• Antidiabetic / Leaves: Study investigated the antihyperglycemic activity of leaves of T. ciliata hydroalcoholic extract in STZ-induced diabetic rats. At extract doses of 0.2 and 0.4 g/kbw, results showed a significant decrease in blood glucose, serum cholesterol and triglyceride levels, while total protein and HDL-C were increased compared to control. (15)
• Antimicrobial Gel Formulation / Toona ciliata and Ficus bengalensis / Synergism / Leaves and Stem Bark: Study evaluated the antimicrobial property of a gel formulation of T. ciliata leaves and F. bengalensis stem bark. Antibacterial activity was observed against S. aureus, B. subtilis, P. aeruginosa and antifungal activity against C. albicans. Of various formulations, ratio 3.7 showed synergistic effect. (16)
• Protolimoids and Norlimonoids / Protection against CDC25B and H2)2 Cell Damage / Stem Bark: Study of stem bark of T. ciliata yielded protolimonoids and norlimonoids. Toonapubescin G (7) showed promising activity against CDC25B with IC50 of 21 µM, while compound 8a showed significant cell protecting activity against H2O2-induced SH-SY5Y cell damage with 11.5% increased in cell viability. (see constituents above) (18)
• Anthelmintic / Leaves: Study evaluated the anthelmintic activity of ethanolic extract of leaves of Toona ciliata against Indian earthworm Pheretima posthuma. Results showed significant anthelmintic activity (p<0.001) although less potent than standard drug Albendazole. (19)
• Antidepressant / Essential Oil: Study investigated the antidepressant effect of essential oil isolated from T. ciliata. Antidepressive effect were evaluated by immobility time in forced swimming test (FST), tail suspending test (TST), and open field test (OFT). Results showed the essential oil significantly reduced FST and TST without accompanying changes in ambulation when assessed by OFT. The EO also increased dopamine, norepinephrine, 5-hydroxytryptamine and BDNF(braiin-derived neurotrophic factor) in the hippocampus of CMS rats. Results suggest potential for the essential oil for curing depressive disorders. (20)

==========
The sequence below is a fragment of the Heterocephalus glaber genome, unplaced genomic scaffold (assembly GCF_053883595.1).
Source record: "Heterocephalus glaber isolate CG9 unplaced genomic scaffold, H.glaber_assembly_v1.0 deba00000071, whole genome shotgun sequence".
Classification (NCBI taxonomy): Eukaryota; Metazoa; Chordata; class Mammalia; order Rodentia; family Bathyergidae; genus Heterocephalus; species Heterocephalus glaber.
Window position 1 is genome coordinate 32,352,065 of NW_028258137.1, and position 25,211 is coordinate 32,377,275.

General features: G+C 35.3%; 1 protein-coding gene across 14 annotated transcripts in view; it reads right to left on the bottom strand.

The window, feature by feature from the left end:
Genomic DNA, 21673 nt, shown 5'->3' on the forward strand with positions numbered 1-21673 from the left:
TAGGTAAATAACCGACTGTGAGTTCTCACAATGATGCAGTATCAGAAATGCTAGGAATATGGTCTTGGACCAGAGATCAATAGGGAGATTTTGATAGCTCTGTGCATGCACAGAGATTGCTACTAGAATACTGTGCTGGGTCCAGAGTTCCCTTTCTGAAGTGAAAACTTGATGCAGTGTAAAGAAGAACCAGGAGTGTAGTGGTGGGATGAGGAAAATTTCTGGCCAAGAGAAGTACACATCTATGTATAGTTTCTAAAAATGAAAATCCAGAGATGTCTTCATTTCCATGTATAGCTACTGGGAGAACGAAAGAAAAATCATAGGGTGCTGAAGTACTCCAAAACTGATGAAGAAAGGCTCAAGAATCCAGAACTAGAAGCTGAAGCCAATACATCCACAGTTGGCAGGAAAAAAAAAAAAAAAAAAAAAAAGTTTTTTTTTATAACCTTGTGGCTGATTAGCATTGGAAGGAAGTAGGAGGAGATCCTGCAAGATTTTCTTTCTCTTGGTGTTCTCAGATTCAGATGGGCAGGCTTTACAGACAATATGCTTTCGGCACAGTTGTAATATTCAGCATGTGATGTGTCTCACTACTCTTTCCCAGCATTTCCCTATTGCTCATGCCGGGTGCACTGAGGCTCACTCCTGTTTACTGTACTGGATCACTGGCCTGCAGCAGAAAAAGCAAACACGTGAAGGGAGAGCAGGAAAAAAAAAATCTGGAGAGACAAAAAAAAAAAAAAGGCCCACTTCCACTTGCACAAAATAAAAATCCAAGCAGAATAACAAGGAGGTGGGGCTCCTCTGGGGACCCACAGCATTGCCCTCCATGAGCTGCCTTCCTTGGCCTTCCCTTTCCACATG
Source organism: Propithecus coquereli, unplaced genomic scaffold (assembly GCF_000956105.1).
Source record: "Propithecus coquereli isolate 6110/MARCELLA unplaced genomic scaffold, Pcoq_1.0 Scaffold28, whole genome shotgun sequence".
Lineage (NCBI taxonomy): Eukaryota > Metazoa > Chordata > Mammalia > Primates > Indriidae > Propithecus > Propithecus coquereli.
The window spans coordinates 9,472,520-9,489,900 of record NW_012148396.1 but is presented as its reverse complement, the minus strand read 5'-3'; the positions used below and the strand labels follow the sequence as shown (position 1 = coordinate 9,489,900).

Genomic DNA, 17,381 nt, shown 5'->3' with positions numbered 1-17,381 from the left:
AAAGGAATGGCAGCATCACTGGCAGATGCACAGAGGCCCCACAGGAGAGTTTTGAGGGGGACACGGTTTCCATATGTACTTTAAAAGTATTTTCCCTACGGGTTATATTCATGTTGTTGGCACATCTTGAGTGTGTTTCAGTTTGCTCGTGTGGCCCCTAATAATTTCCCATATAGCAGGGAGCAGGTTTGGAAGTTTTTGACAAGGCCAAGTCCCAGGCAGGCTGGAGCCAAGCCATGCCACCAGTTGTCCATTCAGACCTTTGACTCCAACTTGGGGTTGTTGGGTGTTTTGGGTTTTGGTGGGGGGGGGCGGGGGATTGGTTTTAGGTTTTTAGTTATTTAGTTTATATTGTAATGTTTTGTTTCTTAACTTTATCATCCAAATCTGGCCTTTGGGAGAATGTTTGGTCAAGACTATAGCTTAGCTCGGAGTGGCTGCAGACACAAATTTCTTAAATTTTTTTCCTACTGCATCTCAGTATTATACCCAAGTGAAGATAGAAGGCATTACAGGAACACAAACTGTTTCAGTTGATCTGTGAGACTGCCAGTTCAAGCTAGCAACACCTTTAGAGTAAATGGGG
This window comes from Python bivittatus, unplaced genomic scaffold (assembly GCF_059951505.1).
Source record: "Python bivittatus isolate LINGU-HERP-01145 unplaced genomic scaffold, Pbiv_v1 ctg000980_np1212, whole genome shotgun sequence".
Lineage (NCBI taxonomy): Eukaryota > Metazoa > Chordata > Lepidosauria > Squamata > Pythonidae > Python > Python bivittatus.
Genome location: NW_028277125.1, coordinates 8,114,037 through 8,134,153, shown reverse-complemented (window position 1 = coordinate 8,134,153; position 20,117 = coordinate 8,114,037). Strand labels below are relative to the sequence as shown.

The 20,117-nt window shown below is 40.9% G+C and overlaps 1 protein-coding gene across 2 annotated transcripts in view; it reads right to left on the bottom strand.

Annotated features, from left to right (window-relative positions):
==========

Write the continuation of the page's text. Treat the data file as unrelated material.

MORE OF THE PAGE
• Anti-Dengue: Review reports on the anti-dengue activity of selected plant species from Meliaceae family: Toona ciliata and Melia azadirachia, which have shown antiviral and antiparasitic activity due secondary metabolites such as limonoids, polyphenols, and tannins. (21)


September 2019

IMAGE SOURCE: Photograph / Toona ciliata Roem. / Forest & Kim Starr / CC: by Creative Commons / click on image to go to source page / BioLib
OTHER IMAGE SOURCE: Photograph / Toona ciliata: seedlings. / Poyt448: Peter Woodard / Public Domain / Wikimedia Commons

Additional Sources and Suggested Readings
Sorting Toona names / /Maintained by: Michel H. Porcher / MULTILINGUAL MULTISCRIPT PLANT NAME DATABASE / Copyright © 1995 - 2020 / A Work in Progress. School of Agriculture and Food Systems. Faculty of Land & Food Resources. The Univers ity of Melbourne. Australia.

Toona ciliata / Synonyms / The Plant List
Potential Antiglycation and Hypoglycaemic Effects of Toona ciliata M. Roem. and Schkuhria pinnata Lam. Thell. Crude Extracts in Differentiated C2C12 Cells / Brian K Beseni, Thabe M Matsebatlela et al / Evidence-Based Complementary and Alternative Medicine, Volume 2019, Article ID 5406862 /
Toona ciliata / Useful Tropical Plants
Antibacterial Studies on Toona Ciliata. Roemer. / Christopher Patrick Kiladi / IOSR Journal of Pharmacy and Biological Sciences, July-August 2012; Volume 2, Issue 2: pp 32-35